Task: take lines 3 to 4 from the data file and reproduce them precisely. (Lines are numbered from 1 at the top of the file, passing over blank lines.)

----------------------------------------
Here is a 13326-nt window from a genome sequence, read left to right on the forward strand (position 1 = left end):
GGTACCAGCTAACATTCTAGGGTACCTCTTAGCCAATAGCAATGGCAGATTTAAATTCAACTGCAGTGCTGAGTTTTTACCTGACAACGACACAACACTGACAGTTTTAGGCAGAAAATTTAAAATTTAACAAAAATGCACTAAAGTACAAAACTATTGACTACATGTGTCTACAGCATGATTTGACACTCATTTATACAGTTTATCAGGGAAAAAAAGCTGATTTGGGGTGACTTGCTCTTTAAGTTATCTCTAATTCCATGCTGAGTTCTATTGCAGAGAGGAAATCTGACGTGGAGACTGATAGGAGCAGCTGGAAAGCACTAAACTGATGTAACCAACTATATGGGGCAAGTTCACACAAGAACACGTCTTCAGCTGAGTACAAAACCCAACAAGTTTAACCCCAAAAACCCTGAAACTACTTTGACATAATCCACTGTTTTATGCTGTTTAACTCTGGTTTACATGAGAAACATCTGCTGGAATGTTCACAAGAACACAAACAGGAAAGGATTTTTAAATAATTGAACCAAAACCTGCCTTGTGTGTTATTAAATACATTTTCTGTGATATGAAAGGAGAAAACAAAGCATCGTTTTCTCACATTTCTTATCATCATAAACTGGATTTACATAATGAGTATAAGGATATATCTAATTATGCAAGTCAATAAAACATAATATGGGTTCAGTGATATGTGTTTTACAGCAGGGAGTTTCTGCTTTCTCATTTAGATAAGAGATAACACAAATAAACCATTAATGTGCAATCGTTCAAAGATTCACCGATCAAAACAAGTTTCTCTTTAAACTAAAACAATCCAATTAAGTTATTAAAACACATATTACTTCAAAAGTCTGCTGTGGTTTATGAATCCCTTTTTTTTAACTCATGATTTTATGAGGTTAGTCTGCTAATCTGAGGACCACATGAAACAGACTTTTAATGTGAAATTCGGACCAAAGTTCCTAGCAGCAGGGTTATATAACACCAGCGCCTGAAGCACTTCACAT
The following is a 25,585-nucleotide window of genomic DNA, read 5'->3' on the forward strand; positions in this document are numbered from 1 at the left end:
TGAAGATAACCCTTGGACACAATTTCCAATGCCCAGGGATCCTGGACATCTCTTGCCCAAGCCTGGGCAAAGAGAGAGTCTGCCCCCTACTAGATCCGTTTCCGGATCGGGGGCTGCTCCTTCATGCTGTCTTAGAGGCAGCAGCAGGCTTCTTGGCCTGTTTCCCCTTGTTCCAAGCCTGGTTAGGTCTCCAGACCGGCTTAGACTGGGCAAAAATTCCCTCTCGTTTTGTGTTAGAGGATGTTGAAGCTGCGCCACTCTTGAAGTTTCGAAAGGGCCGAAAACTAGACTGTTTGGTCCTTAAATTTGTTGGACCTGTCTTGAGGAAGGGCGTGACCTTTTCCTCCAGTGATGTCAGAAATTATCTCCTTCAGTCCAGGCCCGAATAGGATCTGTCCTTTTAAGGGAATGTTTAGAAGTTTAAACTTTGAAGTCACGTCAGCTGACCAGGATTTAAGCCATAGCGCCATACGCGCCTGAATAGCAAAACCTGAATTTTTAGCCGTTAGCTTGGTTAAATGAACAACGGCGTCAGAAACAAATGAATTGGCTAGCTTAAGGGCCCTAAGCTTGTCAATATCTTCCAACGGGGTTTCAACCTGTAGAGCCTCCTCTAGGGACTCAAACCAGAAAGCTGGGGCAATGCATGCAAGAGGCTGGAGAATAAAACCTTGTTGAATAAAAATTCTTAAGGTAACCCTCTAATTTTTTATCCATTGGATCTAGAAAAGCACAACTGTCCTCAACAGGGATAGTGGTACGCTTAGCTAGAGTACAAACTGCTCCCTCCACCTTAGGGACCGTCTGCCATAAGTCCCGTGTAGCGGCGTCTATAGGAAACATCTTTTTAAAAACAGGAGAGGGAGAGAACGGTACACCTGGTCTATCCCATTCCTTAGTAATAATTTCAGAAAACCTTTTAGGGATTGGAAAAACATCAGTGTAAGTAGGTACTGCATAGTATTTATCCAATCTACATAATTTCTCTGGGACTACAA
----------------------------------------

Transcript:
The following is a 25,585-nucleotide window of genomic DNA, read 5'->3' on the forward strand; positions in this document are numbered from 1 at the left end:
TGAAGATAACCCTTGGACACAATTTCCAATGCCCAGGGATCCTGGACATCTCTTGCCCAAGCCTGGGCAAAGAGAGAGTCTGCCCCCTACTAGATCCGTTTCCGGATCGGGGGCTGCTCCTTCATGCTGTCTTAGAGGCAGCAGCAGGCTTCTTGGCCTGTTTCCCCTTGTTCCAAGCCTGGTTAGGTCTCCAGACCGGCTTAGACTGGGCAAAAATTCCCTCTCGTTTTGTGTTAGAGGATGTTGAAGCTGCGCCACTCTTGAAGTTTCGAAAGGGCCGAAAACTAGACTGTTTGGTCCTTAAATTTGTTGGACCTGTCTTGAGGAAGGGCGTGACCTTTTCCTCCAGTGATGTCAGAAATTATCTCCTTCAGTCCAGGCCCGAATAGGATCTGTCCTTTTAAGGGAATGTTTAGAAGTTTAAACTTTGAAGTCACGTCAGCTGACCAGGATTTAAGCCATAGCGCCATACGCGCCTGAATAGCAAAACCTGAATTTTTAGCCGTTAGCTTGGTTAAATGAACAACGGCGTCAGAAACAAATGAATTGGCTAGCTTAAGGGCCCTAAGCTTGTCAATATCTTCCAACGGGGTTTCAACCTGTAGAGCCTCCTCTAGGGACTCAAACCAGAAAGCTGGGGCAATGCATGCAAGAGGCTGGAGAATAAAACCTTGTTGAATAAAAATTCTTAAGGTAACCCTCTAATTTTTTATCCATTGGATCTAGAAAAGCACAACTGTCCTCAACAGGGATAGTGGTACGCTTAGCTAGAGTACAAACTGCTCCCTCCACCTTAGGGACCGTCTGCCATAAGTCCCGTGTAGCGGCGTCTATAGGAAACATCTTTTTAAAAACAGGAGAGGGAGAGAACGGTACACCTGGTCTATCCCATTCCTTAGTAATAATTTCAGAAAACCTTTTAGGGATTGGAAAAACATCAGTGTAAGTAGGTACTGCATAGTATTTATCCAATCTACATAATTTCTCTGGGACTACAA